I hoe thawed ground with a vengeance. Winter has left my house empty of dried beans and meat. I am hungry and now that a few buds appear on the sycamore, I watch the road winding down this dark mountain not even the mule can climb without a struggle. Long daylight and nobody comes while my husband traps rabbits, chops firewood, or walks away into the thicket. Abandoned to hoot owls and copperheads, I begin to fear sickness. I wait for pneumonia and lockjaw. Each month I brew squaw tea for pain. In the stream where I scrub my own blood from rags, I see all things flow down from me into the valley. Once I climbed the ridge to the place where the sky comes. Beyond me the mountains continued like God. Is there no place to hide from His silence? A woman must work else she thinks too much. I hoe this earth until I think of nothing but the beans I will string, the sweet corn I will grind into meal. We must eat. I will learn to be grateful for whatever comes to me.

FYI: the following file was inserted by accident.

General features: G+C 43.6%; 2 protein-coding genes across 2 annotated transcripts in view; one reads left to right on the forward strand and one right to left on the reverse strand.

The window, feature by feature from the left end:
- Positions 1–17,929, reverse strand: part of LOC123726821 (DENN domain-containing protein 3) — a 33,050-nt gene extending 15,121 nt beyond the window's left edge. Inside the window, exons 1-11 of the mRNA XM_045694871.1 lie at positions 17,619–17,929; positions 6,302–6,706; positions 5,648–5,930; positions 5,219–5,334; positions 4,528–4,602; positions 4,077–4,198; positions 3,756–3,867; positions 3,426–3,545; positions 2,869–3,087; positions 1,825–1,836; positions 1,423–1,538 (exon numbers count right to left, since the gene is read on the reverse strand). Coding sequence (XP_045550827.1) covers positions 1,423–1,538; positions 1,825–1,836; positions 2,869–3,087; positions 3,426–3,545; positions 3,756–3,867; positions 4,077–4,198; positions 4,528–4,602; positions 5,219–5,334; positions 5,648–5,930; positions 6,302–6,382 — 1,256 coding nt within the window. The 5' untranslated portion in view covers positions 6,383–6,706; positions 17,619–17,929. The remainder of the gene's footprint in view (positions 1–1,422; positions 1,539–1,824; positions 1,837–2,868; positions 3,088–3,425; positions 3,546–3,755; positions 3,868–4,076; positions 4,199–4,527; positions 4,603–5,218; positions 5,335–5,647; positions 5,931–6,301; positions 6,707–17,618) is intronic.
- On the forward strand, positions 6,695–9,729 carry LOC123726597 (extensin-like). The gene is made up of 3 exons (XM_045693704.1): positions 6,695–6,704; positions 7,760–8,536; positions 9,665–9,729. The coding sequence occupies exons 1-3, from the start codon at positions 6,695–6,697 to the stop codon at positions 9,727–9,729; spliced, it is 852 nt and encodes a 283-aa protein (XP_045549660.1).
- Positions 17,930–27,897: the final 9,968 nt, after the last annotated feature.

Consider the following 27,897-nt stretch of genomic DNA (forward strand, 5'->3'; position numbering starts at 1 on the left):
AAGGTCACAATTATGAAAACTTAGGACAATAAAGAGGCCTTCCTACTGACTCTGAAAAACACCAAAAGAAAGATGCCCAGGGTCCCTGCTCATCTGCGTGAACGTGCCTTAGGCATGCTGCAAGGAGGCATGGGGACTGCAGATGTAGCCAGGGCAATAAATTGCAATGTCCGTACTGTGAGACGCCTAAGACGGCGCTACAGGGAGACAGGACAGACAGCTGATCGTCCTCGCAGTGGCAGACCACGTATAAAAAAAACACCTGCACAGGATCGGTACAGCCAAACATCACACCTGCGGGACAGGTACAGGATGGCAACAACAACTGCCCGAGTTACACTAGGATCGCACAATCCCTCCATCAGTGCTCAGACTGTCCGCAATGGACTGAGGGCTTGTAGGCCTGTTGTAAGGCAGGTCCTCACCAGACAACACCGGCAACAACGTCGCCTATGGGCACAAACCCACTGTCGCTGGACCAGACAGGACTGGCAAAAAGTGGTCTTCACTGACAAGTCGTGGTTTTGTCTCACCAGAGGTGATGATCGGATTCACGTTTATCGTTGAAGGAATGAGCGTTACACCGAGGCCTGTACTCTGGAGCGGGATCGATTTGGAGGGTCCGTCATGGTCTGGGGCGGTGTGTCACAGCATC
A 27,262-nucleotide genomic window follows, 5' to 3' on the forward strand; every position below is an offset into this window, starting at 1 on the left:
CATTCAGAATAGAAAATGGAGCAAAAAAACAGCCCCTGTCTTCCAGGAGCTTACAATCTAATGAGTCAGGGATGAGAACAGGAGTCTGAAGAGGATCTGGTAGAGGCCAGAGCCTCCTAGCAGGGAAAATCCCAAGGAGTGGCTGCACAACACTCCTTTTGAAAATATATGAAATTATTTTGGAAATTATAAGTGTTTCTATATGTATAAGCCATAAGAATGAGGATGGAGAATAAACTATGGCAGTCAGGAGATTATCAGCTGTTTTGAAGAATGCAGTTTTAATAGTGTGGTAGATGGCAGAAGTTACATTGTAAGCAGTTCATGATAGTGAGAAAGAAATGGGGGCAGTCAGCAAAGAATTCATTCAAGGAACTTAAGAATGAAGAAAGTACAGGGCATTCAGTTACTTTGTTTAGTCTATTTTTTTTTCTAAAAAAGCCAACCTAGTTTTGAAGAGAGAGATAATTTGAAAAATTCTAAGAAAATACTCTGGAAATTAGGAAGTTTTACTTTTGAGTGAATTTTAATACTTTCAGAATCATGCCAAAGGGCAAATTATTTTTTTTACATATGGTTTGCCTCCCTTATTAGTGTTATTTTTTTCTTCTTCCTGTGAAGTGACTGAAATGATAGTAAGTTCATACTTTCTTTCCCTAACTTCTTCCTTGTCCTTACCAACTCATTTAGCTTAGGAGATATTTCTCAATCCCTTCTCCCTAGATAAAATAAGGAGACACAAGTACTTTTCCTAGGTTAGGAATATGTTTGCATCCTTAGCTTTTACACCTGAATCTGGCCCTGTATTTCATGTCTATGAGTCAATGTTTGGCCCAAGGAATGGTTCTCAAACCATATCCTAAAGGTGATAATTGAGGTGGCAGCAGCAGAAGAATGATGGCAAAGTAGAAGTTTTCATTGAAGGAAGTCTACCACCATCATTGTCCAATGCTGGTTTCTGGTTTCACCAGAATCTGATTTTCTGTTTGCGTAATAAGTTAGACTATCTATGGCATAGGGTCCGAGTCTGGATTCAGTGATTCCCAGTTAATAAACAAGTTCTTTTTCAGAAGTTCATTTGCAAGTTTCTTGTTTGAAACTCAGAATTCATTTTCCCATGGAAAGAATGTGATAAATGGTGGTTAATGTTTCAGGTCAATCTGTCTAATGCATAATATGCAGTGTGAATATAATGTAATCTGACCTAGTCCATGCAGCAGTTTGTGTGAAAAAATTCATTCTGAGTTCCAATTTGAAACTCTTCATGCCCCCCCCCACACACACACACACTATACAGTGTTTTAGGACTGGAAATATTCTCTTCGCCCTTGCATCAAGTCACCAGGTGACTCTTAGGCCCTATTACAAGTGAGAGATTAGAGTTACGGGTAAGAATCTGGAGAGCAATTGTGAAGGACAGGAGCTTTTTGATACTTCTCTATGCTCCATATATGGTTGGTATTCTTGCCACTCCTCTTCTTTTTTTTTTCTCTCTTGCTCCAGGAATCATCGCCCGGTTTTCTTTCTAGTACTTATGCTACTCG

From Wildwood Flower, by Kathryn Stripling Byer, published by Louisiana State University Press, 1992. Copyright © 1992 by Kathryn Stripling Byer. All rights reserved. Used with permission.